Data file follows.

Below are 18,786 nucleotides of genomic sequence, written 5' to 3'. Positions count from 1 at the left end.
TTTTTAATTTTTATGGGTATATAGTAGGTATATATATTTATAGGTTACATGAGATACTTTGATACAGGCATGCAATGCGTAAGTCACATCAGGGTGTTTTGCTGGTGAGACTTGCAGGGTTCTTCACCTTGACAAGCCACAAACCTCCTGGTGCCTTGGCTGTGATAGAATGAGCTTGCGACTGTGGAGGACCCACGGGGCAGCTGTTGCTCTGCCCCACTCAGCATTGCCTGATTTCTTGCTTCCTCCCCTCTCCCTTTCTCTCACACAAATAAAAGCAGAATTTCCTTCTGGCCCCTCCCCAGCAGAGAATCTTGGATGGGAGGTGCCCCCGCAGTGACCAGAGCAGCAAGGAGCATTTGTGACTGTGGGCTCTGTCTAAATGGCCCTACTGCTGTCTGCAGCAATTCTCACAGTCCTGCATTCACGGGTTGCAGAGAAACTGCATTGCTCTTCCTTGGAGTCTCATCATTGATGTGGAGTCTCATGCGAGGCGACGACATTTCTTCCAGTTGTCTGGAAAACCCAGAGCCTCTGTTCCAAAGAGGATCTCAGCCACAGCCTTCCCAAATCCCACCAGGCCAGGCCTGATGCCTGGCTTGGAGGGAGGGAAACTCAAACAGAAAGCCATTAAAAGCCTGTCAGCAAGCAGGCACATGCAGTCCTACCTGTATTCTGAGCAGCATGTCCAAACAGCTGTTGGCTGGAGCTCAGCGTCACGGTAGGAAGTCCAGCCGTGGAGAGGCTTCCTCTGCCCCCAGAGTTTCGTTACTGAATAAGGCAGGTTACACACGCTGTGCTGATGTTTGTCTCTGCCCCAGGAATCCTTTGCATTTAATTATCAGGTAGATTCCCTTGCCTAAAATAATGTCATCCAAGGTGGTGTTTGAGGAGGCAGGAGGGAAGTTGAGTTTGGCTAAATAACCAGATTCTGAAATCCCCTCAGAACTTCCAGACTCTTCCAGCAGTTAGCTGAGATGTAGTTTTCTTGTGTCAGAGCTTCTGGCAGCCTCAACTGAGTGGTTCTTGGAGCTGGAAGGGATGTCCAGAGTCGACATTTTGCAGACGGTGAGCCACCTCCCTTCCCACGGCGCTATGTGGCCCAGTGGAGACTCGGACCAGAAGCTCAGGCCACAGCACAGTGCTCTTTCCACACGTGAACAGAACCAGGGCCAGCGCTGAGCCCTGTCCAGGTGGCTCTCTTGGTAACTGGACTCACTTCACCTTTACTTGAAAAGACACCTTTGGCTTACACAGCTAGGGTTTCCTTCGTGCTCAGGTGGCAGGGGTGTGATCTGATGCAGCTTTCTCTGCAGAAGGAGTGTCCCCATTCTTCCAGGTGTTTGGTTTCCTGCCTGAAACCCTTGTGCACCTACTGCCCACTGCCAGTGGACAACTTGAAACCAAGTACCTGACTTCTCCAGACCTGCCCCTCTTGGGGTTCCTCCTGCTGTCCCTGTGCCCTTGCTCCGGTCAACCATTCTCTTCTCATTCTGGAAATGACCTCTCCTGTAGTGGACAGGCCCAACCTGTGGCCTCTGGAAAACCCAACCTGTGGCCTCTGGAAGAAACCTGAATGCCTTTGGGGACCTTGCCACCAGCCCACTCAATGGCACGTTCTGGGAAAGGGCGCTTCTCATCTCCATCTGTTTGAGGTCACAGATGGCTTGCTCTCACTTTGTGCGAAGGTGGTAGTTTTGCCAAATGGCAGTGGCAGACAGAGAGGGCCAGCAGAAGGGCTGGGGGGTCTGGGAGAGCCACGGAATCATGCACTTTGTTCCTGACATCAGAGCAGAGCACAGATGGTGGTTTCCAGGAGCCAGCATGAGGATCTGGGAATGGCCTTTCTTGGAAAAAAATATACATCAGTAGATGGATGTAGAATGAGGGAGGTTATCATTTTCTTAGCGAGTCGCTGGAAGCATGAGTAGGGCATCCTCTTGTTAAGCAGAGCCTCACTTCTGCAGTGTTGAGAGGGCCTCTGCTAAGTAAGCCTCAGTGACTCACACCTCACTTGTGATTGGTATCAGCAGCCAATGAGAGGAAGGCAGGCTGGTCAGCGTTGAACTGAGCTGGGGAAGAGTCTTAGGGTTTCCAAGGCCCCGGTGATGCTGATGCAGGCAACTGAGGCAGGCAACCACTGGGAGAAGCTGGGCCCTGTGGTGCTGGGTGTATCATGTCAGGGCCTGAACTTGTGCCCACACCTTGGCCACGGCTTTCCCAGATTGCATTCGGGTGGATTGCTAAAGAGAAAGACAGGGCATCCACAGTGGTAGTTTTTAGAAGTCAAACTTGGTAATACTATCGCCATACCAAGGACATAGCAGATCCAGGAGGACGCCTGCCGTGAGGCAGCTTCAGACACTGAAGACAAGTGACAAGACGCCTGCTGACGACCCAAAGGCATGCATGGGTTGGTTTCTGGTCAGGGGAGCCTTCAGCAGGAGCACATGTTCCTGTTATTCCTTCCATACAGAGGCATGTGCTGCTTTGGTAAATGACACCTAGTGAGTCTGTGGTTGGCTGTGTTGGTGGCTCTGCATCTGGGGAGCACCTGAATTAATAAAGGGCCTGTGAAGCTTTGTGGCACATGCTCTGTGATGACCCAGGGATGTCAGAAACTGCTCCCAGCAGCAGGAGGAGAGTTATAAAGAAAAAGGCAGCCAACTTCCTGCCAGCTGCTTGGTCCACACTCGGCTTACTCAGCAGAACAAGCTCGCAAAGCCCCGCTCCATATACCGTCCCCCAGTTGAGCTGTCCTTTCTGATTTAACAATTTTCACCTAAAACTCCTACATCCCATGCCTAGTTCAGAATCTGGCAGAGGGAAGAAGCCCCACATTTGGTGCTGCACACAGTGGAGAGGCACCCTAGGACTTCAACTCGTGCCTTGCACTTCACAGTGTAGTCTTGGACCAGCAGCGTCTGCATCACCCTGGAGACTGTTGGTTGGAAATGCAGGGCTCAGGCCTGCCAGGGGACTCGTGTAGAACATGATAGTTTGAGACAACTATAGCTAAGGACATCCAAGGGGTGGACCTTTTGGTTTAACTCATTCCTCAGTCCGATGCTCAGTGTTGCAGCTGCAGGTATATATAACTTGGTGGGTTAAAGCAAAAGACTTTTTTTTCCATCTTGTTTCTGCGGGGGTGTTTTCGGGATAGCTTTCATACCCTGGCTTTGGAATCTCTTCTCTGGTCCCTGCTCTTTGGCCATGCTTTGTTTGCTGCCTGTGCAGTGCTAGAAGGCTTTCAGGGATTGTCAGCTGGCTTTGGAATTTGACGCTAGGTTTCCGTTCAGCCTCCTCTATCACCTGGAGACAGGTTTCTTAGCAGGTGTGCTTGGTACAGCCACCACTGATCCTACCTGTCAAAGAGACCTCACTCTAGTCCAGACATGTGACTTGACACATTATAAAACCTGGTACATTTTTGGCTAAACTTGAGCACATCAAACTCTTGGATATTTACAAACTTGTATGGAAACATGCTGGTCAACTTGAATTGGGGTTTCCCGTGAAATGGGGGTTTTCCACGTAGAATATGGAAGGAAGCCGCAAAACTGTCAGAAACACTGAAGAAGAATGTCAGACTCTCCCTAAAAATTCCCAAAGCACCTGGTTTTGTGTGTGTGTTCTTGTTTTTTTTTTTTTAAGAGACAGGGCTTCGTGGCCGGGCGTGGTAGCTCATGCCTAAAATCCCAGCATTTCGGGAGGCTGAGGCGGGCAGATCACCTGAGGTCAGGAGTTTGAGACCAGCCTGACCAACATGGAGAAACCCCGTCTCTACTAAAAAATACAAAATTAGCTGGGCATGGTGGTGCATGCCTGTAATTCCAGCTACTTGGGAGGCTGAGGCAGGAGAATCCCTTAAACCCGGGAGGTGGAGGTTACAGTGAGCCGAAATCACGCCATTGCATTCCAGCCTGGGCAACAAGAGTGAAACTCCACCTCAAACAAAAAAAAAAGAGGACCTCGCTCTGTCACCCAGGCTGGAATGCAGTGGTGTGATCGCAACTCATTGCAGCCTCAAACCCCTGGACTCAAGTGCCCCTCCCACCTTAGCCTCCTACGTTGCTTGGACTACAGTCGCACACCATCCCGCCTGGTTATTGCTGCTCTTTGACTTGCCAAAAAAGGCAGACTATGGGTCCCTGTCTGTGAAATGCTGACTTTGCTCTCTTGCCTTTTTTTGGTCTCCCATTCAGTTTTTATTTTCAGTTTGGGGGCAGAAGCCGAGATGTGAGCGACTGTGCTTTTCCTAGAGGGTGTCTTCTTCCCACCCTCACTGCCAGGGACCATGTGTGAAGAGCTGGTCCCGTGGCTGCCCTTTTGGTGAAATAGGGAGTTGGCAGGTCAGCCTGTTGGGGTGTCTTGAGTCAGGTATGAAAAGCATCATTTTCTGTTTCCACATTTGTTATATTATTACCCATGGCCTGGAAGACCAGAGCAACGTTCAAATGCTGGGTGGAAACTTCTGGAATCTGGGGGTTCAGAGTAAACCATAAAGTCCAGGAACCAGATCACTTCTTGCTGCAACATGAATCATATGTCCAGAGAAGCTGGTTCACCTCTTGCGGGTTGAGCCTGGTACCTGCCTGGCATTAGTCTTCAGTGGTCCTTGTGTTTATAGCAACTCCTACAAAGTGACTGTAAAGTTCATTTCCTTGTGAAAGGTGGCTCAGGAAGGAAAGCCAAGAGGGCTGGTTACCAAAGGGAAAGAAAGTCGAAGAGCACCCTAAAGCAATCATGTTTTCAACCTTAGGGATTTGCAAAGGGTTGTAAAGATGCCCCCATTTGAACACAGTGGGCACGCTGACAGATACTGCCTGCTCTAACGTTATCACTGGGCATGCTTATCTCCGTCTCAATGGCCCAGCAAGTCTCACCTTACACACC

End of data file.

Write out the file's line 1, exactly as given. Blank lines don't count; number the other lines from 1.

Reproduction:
Below are 18,786 nucleotides of genomic sequence, written 5' to 3'. Positions count from 1 at the left end.